These now popular ketogenic diets are low in carbohydrates and focus on a moderate consumption of protein while appropriate fats are eaten to ensure fullness. The namesake of the diet comes from the goal of the proportions eaten—a state of ketosis. In this state the body would burn fat and not carbs for energy. No pun intended keto is the flavor of the month. It is being study in relation to everything from diabetes management to use by endurance athletes.
Published in the “Military Medicine” journal, the study observed that the keto diet patients lost n impressive average of seventeen pounds and maintained ketosis for twelve weeks with support from study team members. The group lost about five percent body fat total, and forty-four percent of visceral (or belly) fat. They also demonstrated a forty-eight percent insulin sensitivity improvement.
The normal-diet group who were eating on average at least forty percent carbohydrates experienced none of the observed changes from the keto group.
While small, the study is promising and the first of its kind to look at keto and military participants. It features a variety of exciting results.
New study at OSU is suggesting that familial structure like regular bed and meal times and limited time on electronic devices may be linked to better emotional health in preschoolers and this may lower chances of obesity.
Researchers evaluated three household routines when children were 3 years old: regular bedtime, regular mealtime and whether or not parents limited television and video watching to an hour or less daily. Then they compared those to parents’ reports of two aspects of children’s self-regulation at that same age. Lastly, they investigated how the routines and self-regulation worked together to impact obesity at age 11, defined based on international criteria.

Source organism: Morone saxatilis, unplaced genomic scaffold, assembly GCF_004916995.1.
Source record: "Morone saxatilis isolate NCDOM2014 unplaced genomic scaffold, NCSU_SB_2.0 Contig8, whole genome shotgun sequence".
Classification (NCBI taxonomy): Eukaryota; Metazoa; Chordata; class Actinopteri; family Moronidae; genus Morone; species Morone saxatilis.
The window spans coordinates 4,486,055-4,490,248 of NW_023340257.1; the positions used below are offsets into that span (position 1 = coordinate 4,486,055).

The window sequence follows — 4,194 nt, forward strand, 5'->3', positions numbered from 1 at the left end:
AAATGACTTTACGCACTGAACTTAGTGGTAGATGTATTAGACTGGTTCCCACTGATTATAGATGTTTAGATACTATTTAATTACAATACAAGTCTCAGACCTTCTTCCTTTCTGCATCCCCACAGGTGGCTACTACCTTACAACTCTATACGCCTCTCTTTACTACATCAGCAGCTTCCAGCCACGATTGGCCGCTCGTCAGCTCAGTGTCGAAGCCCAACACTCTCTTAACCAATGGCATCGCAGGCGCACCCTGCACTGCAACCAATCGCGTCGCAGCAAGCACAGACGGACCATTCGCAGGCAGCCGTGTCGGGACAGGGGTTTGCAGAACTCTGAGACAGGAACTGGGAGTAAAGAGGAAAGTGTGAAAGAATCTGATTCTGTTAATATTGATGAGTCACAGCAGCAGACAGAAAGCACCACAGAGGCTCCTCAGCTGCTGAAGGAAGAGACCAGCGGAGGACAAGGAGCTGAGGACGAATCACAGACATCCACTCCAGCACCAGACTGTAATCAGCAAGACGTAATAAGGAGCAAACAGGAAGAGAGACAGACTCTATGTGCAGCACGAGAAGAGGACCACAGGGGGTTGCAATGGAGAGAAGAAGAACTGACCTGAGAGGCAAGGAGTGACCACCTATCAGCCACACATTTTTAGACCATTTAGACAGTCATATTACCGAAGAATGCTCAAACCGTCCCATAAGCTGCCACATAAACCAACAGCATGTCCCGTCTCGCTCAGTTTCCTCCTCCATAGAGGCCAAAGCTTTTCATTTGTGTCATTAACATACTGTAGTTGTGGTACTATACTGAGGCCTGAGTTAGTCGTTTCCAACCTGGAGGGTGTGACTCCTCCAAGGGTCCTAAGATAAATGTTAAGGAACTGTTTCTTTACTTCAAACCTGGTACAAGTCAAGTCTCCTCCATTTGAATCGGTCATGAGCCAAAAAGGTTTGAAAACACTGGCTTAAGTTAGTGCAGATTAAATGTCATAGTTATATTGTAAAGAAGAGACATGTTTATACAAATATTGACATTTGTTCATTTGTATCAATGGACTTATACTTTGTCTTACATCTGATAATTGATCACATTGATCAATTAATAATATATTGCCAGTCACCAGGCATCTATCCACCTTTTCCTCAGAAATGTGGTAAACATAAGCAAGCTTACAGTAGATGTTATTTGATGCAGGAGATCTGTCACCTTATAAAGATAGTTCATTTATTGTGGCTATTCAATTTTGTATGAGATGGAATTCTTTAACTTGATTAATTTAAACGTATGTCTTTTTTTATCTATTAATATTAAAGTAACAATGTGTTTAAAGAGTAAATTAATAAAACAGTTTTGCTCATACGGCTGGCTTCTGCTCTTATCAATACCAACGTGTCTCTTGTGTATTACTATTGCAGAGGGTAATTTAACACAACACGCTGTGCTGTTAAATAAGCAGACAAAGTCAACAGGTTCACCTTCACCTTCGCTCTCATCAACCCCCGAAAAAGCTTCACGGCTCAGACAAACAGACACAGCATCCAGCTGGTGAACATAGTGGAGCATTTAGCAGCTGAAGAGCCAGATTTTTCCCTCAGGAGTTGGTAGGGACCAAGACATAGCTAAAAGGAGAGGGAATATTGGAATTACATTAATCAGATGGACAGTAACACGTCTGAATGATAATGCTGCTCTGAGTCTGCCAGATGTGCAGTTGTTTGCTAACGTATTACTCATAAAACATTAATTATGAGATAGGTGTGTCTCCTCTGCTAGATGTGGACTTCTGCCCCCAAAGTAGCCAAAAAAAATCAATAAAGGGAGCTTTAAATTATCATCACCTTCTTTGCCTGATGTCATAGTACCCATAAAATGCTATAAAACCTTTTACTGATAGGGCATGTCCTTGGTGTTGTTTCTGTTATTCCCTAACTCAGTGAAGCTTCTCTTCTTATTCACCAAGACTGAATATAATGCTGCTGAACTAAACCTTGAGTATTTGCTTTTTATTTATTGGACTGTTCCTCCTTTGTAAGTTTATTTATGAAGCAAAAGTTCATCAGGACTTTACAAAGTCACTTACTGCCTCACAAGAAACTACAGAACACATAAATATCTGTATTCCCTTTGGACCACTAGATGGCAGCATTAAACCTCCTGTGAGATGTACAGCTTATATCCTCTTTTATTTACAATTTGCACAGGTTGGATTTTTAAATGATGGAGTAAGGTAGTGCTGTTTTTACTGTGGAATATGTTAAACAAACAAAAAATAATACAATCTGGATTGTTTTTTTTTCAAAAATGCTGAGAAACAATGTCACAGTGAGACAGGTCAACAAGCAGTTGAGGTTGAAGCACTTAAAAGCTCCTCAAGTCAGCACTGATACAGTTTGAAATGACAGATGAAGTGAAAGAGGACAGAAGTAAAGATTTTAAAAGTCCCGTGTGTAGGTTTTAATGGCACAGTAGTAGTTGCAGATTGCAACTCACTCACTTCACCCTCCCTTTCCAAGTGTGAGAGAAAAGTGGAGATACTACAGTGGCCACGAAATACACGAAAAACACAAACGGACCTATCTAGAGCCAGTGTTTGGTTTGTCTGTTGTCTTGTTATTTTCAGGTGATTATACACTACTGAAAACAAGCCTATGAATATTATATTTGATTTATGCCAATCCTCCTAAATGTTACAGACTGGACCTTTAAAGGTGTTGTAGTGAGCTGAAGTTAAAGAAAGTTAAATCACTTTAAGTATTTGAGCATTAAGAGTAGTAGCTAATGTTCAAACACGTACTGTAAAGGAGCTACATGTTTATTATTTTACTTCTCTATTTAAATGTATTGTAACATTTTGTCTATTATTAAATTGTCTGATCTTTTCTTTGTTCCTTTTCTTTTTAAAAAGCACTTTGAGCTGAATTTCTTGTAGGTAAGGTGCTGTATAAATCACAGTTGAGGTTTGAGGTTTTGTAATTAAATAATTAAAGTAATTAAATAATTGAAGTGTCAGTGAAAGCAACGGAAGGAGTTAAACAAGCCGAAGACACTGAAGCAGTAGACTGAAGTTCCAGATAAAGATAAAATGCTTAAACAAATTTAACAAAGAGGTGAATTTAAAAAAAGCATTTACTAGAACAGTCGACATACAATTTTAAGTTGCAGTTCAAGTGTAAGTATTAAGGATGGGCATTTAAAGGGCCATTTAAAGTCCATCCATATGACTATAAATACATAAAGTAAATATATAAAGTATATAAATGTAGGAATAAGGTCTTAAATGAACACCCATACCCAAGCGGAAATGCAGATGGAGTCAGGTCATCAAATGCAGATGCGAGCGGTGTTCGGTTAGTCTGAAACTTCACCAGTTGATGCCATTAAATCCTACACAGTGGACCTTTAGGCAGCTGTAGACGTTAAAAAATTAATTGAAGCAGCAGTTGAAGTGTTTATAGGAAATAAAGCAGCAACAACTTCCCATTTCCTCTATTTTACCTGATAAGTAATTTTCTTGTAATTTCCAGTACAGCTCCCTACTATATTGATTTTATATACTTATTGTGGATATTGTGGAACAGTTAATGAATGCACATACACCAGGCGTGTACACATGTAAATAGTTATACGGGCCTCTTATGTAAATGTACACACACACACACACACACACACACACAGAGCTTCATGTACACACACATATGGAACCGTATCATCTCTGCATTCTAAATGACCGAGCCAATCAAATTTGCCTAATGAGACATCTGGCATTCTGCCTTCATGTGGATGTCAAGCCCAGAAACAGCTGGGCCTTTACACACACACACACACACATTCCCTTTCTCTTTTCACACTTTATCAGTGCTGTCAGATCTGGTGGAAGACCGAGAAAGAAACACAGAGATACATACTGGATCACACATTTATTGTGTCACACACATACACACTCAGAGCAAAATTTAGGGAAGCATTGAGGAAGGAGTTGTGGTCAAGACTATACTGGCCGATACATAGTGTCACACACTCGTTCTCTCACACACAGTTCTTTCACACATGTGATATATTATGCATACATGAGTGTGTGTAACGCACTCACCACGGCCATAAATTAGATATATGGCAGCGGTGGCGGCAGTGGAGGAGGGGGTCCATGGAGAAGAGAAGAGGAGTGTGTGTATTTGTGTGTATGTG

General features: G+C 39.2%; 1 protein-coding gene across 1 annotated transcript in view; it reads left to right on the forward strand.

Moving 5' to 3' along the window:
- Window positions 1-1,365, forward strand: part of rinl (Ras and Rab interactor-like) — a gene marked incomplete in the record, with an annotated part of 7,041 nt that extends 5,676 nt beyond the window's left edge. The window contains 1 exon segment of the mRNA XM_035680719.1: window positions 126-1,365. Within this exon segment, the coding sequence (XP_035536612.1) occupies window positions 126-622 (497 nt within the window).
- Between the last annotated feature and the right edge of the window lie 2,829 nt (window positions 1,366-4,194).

All three household routines were associated with better emotional self-regulation – a measure based on parents’ responses to questions such as how easily the child becomes frustrated or over-excited. Those children with greater emotional dysregulation were more likely to be obese later.
Women with the least-inflammatory diets (based on a scoring system called the Dietary Inflammatory Index) lost less bone density during the six-year follow-up period than their peers with the most-inflammatory diets. This was despite the fact that they started off with lower bone density overall.
Furthermore, diets with low inflammatory potential appeared to correspond to lower risk of hip fracture among one subgroup of the study – post-menopausal white women younger than 63.
Researchers examined data from the landmark Women’s Health Initiative to compare levels of inflammatory elements in the diet to bone mineral density and fractures and found new associations between food and bone health. The study, led by Tonya Orchard, an assistant professor of human nutrition at The Ohio State University, appears in the Journal of Bone and Mineral Research.
The findings suggest that women’s bone health could benefit when they choose a diet higher in beneficial fats, plants and whole grains, said Orchard, who is part of Ohio State’s Food Innovation Center.
However, because the study was observational, it’s not possible to definitively link dietary patterns and bone health and fracture outcomes.